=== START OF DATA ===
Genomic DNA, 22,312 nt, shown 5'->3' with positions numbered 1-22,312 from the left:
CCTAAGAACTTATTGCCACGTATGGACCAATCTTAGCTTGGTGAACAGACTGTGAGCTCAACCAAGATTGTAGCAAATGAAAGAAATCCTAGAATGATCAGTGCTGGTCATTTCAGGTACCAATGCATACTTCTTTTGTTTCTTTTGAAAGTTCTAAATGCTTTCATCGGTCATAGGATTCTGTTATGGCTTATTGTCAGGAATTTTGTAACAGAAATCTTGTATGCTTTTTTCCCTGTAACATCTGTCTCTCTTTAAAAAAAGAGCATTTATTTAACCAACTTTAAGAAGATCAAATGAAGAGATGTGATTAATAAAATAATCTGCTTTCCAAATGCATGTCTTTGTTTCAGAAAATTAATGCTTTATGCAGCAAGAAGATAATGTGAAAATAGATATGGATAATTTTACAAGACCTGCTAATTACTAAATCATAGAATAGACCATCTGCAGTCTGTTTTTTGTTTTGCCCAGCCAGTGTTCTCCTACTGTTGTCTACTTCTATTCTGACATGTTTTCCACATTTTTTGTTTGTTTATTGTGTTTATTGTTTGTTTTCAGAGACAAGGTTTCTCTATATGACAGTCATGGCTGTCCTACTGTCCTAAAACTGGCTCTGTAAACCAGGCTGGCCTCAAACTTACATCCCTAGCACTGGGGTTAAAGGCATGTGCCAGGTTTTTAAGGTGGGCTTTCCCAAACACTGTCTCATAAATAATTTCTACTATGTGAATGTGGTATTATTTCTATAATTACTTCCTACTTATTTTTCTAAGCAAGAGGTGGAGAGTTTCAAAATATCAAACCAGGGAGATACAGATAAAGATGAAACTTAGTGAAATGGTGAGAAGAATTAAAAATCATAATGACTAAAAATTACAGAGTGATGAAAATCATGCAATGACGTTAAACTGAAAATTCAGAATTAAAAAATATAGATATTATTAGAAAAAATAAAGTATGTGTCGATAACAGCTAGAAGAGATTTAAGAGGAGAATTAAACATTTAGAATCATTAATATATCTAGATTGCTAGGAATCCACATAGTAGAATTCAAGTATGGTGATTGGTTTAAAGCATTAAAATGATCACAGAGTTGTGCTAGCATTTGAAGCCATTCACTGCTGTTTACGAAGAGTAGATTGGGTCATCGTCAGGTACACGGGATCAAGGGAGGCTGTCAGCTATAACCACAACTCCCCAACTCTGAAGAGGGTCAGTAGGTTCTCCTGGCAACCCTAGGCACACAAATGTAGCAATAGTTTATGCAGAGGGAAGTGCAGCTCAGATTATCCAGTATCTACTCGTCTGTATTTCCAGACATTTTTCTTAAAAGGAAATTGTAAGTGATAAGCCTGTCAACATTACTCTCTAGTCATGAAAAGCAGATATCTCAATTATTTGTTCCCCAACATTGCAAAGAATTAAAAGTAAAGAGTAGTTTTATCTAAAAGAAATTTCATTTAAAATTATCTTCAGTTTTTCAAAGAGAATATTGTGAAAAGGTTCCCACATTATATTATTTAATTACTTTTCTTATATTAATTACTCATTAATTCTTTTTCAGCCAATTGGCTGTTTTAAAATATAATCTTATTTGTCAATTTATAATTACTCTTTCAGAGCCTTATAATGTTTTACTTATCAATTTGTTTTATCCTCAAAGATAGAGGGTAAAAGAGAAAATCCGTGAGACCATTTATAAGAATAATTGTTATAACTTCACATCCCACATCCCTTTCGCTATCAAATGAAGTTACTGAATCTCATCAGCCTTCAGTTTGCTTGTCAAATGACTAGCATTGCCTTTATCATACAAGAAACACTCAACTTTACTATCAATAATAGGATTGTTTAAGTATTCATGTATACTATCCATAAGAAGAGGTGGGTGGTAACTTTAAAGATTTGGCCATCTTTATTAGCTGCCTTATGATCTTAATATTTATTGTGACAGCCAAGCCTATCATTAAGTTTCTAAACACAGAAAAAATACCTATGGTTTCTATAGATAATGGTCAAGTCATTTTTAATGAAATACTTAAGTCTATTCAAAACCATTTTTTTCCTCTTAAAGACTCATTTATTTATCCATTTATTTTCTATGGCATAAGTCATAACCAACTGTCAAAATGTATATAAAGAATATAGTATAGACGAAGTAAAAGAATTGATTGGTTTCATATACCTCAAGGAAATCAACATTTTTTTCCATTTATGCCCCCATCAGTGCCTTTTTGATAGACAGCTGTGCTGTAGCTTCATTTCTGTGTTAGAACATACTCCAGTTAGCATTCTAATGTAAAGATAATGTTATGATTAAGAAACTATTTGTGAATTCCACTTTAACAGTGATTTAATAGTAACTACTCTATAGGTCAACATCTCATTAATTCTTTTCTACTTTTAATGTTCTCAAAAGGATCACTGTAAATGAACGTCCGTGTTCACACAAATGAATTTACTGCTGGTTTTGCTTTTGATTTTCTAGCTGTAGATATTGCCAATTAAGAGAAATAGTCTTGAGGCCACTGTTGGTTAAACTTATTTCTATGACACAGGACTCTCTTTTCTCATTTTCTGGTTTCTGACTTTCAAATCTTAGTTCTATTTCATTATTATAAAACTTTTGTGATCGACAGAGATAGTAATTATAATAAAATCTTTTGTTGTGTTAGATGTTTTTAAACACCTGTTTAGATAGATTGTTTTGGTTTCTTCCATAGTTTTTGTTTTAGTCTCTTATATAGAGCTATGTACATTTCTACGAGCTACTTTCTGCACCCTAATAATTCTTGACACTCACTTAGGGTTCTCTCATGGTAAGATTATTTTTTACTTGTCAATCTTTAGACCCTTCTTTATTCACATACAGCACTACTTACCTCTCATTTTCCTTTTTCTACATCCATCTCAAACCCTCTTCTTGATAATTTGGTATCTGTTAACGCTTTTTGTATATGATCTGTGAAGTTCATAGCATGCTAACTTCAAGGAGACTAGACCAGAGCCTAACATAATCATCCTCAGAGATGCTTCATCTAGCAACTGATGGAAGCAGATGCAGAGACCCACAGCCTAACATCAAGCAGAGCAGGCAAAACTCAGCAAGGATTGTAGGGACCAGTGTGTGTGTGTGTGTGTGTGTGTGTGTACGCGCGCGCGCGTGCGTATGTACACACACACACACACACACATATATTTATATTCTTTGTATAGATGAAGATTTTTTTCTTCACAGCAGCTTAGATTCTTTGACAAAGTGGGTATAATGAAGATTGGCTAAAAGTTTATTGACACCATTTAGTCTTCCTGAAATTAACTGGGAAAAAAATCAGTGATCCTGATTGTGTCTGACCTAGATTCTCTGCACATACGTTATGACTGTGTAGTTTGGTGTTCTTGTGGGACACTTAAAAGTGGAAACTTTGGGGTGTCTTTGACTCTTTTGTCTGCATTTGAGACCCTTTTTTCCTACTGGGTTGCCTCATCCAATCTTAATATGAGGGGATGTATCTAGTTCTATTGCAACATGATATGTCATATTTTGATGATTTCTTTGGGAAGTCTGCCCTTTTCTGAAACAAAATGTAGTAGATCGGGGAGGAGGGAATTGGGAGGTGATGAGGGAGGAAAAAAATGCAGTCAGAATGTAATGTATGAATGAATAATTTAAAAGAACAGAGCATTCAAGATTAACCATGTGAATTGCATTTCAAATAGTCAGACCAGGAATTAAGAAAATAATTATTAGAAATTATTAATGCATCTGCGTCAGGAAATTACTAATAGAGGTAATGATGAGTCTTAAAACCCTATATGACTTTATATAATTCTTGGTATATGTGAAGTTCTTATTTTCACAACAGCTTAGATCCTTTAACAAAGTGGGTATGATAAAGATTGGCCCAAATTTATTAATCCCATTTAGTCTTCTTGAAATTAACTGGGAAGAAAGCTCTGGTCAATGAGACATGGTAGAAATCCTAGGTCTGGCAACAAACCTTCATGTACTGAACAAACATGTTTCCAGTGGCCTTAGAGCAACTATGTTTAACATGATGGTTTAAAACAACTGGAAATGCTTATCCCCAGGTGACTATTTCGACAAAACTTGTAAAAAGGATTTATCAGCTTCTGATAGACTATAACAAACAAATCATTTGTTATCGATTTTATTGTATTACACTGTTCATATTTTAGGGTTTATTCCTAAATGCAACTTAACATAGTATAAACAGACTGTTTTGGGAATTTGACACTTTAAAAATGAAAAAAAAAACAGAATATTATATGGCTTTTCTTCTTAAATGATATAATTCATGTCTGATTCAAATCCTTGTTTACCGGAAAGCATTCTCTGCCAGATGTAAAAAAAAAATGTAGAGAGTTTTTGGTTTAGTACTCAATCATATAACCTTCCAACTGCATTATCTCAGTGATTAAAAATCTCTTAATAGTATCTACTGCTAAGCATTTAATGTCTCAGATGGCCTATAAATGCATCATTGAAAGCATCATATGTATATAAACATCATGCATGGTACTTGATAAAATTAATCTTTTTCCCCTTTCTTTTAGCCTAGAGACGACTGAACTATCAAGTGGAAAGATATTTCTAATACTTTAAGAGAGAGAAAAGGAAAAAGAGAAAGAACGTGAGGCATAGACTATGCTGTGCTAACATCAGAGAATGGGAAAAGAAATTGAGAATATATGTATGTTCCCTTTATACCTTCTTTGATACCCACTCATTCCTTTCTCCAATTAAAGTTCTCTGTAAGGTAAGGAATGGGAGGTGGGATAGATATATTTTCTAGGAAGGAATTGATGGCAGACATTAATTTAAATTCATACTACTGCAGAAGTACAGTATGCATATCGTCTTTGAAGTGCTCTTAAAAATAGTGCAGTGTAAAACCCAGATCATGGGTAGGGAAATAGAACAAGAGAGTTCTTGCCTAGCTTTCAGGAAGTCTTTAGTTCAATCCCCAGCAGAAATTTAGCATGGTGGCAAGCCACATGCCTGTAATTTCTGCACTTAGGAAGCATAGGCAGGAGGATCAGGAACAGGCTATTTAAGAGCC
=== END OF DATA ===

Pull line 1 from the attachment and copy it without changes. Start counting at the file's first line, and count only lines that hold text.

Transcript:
Genomic DNA, 22,312 nt, shown 5'->3' with positions numbered 1-22,312 from the left: